Suicide has immediate and long-term negative effects on surviving family members and adverse effects in the school and community. Suicide rates for children and adolescents have increased in the United States since 2009. As part of suicide prevention efforts, information about risk factors and warning signs are typically addressed in schools, private organizations, and communities. In addition to academic literature for professional audiences, various therapeutic resources are available to assist those who grieve the suicide of a loved one. In particular, practical and easy-to-implement interventions are needed by those who offer support to suicidal individuals and survivors of suicide. Practical resources are needed to address suicide prevention, intervention, and postvention needs. This study is based on a questionnaire that was given to 250 registered individuals at an annual state suicide prevention training conference. Of those attending, 60 (24%) completed the questionnaire. Participants who did not have experience working with suicidal youth did not participate, so the actual participation rate was influenced by this factor. Questions explored the recommendations of mental health professionals (N=60) who worked with (a) suicidal youth, (b) siblings of youth who completed suicide, and/or (c) youth whose parent completed suicide. More specifically this study investigated specific strategies and resources for working with these three specific groups of survivors. Findings from this study indicated that mental health professionals recommend a variety of suicide prevention resources and strategies such as implementing evidenced-based prevention programs, accessing community resources, offering individual and group counseling for survivors, involving or creating support systems, and listening to the affected youth. Also, recommended therapeutic approaches should include an action plan where students are able to receive appropriate mental health services. Based on this study, mental health professionals may be more effective as they acquaint themselves with available resources such as counselors, school psychologists, and community services to comprehensively care for struggling individuals. Mental health professionals, educators, and staff members should obtain relevant information and utilize effective intervention models in order to better address the prevention, intervention, and postvention needs of surviving individuals.Recommendations are made for future research in identifying the combination of resources that are most helpful. Recommendations are also made regarding specific content and training strategies to more effectively prepare and equip professionals to engage more fully in effective and supportive suicide prevention efforts.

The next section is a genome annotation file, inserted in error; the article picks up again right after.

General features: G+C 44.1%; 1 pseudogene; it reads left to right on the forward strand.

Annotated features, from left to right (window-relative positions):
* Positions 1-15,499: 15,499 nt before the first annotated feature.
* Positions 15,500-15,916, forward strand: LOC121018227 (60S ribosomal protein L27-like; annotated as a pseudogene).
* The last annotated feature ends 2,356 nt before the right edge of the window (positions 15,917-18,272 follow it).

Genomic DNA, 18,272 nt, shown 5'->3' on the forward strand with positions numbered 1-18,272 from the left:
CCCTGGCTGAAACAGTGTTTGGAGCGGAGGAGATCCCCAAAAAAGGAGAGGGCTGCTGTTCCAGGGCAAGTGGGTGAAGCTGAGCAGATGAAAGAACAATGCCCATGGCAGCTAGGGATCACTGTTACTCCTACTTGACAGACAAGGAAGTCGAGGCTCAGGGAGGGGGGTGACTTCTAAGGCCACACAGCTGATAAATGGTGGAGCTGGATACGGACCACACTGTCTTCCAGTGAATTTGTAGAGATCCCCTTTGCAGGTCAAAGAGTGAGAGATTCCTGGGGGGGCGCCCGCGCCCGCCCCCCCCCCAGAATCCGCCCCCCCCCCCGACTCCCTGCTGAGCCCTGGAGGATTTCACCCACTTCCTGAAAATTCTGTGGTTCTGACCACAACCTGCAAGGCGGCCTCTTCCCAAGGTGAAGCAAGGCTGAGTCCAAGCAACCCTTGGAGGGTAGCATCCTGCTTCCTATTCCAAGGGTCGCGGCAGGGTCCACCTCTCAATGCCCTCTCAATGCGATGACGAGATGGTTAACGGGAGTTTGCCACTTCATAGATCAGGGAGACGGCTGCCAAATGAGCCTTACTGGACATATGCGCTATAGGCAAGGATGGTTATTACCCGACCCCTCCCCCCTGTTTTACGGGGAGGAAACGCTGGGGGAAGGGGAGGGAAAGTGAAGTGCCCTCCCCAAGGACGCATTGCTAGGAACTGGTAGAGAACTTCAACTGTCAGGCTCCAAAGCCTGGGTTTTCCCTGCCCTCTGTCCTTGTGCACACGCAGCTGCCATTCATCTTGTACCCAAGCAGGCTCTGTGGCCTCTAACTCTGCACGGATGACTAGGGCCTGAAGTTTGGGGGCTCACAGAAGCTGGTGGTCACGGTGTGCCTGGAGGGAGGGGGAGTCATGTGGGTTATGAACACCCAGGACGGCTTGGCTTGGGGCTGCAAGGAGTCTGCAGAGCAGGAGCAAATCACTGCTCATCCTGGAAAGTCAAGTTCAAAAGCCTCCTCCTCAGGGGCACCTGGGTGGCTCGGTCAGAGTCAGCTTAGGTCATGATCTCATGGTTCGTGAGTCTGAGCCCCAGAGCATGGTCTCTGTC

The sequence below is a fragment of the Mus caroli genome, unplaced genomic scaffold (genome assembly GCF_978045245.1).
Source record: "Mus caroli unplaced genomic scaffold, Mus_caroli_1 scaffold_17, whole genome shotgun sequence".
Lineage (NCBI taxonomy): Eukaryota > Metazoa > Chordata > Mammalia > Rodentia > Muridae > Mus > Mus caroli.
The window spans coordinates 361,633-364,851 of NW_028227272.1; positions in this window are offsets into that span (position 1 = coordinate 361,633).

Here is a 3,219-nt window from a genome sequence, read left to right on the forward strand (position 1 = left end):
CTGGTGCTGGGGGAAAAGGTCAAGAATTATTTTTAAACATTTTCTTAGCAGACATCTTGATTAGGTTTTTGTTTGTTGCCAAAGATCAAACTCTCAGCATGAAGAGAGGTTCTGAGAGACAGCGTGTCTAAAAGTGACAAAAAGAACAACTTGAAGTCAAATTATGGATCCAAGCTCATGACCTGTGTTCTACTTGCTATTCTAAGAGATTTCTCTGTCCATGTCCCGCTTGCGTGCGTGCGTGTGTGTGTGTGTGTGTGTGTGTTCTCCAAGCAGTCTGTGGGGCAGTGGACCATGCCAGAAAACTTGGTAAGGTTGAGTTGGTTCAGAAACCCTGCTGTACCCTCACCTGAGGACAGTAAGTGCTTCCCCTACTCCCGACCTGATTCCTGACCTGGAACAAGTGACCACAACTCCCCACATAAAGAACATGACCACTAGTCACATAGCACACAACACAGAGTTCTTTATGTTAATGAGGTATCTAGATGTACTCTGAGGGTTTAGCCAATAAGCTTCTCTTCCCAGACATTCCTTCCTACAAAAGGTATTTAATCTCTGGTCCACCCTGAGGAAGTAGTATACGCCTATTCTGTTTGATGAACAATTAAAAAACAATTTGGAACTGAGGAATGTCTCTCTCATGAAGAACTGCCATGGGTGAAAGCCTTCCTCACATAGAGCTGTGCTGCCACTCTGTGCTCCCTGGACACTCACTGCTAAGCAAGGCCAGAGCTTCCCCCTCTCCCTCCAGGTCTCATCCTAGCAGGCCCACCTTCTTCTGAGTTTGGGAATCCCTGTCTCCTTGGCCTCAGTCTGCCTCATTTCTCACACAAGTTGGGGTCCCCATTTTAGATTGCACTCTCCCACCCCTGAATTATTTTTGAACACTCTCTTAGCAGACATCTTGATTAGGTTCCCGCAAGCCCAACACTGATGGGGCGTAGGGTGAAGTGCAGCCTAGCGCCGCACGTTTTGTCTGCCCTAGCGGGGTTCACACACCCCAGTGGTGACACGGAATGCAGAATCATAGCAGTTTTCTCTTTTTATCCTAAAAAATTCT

College and Department

David O. McKay School of Education; Counseling Psychology and Special Education



Date Submitted


Document Type





youth suicide, suicidal ideation, suicide survivors, suicide prevention, suicide intervention, suicide postvention, parent suicide, sibling suicide